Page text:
Last week, opposition parties in the nation of Georgia vowed to boycott Parliament until the government releases Nika Melia, the leader of Georgia’s main opposition party. Videos posted online following Melia’s arrest show that riot police forcefully entered the building that houses his political party, and used tear gas in order to remove him. Meila’s arrest has caused a political rift within Georgia and is plunging the nation into crisis.
Nino Evgenidze is a Georgian activist, executive director of the Economic Policy Research Center in Tbilisi, and an alumna of the Draper Hills Summer Fellows Program at the Center for Democracy, Development, and the Rule of Law. Listen and read below for her analysis of Georgia’s turbulent history, the current political climate, and what the rest of the world can do to help her country uphold its democratic values.
On Georgia’s relationships with its neighbors:
“20% of Georgian territory is occupied by Russia. Just 40 kilometers from the capital of Tbilisi — where I live right now — there are Russian troops stationed there. They're moving across the border every single day, they're kidnapping people every single day, and they're killing people every single day. And no one is refusing. No one can stand against this ongoing Russian occupation, unfortunately.
Georgia is like an island in the authoritarian sea. Just look at our neighbors — Turkey, Azerbaijan, Armenia, Russia, Iran. Georgia is trying to fight for its freedom and democracy, but we’re in a very tough neighborhood.”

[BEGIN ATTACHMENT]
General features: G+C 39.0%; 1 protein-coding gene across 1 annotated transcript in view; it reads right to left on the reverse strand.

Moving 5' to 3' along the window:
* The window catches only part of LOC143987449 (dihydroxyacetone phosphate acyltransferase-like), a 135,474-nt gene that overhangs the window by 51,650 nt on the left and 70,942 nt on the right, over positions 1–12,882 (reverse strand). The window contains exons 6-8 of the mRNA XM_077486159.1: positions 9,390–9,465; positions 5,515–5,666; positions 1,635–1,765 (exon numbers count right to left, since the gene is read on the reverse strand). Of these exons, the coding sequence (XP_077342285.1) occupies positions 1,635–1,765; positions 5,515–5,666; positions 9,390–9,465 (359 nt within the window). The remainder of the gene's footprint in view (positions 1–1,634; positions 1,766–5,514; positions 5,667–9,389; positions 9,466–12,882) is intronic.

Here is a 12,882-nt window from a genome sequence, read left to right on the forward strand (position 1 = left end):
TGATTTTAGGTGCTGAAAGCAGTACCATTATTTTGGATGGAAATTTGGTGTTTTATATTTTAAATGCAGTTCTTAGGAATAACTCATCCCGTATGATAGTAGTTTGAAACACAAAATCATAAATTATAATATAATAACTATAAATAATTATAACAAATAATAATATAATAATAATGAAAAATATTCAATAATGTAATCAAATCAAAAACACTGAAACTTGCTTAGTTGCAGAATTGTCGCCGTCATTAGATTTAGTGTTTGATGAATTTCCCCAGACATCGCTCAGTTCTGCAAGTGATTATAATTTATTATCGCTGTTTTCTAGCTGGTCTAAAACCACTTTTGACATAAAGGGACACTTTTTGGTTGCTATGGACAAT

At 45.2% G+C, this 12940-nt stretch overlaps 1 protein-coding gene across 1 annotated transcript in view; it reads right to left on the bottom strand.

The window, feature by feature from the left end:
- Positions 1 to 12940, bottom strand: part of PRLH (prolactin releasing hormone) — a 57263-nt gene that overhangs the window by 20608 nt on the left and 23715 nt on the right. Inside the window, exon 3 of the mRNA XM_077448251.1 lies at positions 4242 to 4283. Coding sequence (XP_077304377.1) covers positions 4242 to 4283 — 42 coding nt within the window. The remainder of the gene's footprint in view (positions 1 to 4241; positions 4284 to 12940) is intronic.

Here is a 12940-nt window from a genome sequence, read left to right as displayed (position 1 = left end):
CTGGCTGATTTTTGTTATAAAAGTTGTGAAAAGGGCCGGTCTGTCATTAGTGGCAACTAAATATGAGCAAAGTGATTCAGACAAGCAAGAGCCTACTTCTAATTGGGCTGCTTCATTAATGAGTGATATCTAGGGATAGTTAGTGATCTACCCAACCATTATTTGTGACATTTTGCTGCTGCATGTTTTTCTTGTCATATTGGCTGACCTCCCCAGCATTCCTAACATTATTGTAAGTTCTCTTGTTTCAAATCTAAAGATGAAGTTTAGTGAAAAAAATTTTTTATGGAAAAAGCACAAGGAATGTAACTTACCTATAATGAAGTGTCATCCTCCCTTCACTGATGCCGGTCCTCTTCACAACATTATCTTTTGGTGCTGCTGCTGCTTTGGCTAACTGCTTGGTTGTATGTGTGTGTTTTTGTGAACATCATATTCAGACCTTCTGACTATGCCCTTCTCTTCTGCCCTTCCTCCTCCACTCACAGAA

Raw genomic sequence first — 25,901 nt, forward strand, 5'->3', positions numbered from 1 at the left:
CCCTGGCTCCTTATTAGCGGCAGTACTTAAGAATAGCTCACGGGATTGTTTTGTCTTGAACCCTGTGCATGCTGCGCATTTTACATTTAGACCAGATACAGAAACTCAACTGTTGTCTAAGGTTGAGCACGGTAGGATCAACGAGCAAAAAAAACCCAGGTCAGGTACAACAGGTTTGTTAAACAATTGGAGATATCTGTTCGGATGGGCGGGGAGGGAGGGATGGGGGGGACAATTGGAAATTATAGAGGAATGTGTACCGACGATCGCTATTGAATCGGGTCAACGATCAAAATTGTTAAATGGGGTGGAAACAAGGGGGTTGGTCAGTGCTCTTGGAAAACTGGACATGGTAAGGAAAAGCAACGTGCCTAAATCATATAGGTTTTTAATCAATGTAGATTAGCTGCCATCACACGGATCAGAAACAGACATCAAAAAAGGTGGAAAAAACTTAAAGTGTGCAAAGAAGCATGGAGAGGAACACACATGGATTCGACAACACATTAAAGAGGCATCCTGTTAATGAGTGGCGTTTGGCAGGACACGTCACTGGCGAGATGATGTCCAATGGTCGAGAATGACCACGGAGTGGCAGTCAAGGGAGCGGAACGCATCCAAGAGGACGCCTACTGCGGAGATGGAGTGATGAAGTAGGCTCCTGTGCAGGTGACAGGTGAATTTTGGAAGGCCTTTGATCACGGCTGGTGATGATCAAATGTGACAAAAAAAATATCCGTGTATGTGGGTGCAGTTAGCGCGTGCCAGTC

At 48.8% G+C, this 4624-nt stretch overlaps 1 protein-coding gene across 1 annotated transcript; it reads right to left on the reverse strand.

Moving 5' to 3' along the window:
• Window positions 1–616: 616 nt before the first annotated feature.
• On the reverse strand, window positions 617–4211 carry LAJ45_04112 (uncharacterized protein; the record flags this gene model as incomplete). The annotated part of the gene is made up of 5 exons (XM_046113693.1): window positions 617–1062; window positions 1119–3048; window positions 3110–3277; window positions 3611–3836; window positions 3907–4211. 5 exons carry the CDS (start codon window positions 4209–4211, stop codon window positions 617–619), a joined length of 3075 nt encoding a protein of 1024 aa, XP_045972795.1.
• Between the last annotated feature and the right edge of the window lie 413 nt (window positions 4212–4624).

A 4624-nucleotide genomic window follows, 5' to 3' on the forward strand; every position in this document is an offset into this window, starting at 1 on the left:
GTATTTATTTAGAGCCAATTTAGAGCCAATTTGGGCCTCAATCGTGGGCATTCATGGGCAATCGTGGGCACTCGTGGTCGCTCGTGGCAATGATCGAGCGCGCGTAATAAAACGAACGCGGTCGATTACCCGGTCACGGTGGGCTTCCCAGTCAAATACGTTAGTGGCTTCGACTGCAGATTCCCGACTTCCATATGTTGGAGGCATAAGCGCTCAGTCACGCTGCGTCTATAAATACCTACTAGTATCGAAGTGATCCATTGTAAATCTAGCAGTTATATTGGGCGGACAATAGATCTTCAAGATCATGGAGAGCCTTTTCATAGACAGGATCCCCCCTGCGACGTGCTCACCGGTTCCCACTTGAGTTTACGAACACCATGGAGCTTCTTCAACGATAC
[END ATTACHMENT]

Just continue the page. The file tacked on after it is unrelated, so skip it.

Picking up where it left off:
On Russia’s expanding influence in the world:
“Over the past decade, Russia has invaded Ukraine, interfered in U.S. elections, and has interfered in European elections as well. This is where we stand now. Putin and the kleptocracy and oligarchy within Russia is not only Georgia's problem — it's a global business model of the 21st century.
Russia and the other authoritarian countries are exporting this model to the rest of the world, and proving to them that this Russian-style gangster model works. And maybe countries like the U.S. can contain it because they are very strong. But without international support, it's almost impossible for a country like Georgia to fight against this phenomenon.”
On Bidzina Ivanishvili, billionaire and former prime minister of Georgia:
“He's the informal governor of the country, but formally or legally, he's not responsible for anything. And he's controlling all different aspects of power within Georgia. Over the past few years, he has been constantly attacking civil society organizations and Western-oriented people who want Georgia to join NATO. And of course, he came from Russia — that’s where he made his money.
If you look at the structure of our economy, Georgian trade mostly relies on Russia, and most investment comes from Russia. Ivanishvili’s presence in this country keeps Georgia close to Putin's Russia.”
On the importance of U.S. support in Georgia’s time of crisis:
“[Melia’s arrest] was alarming to our international partners, especially the United States and Europe. I believe this is a litmus test for the Biden administration. We were watching Biden’s statement that America is back, democracy is back, foreign policy is back. And now it's time for him to deliver. This is not only about Georgia's inside political crisis, it's also about the Russian special operation against Georgia. And we need the support of the West to survive in this situation.”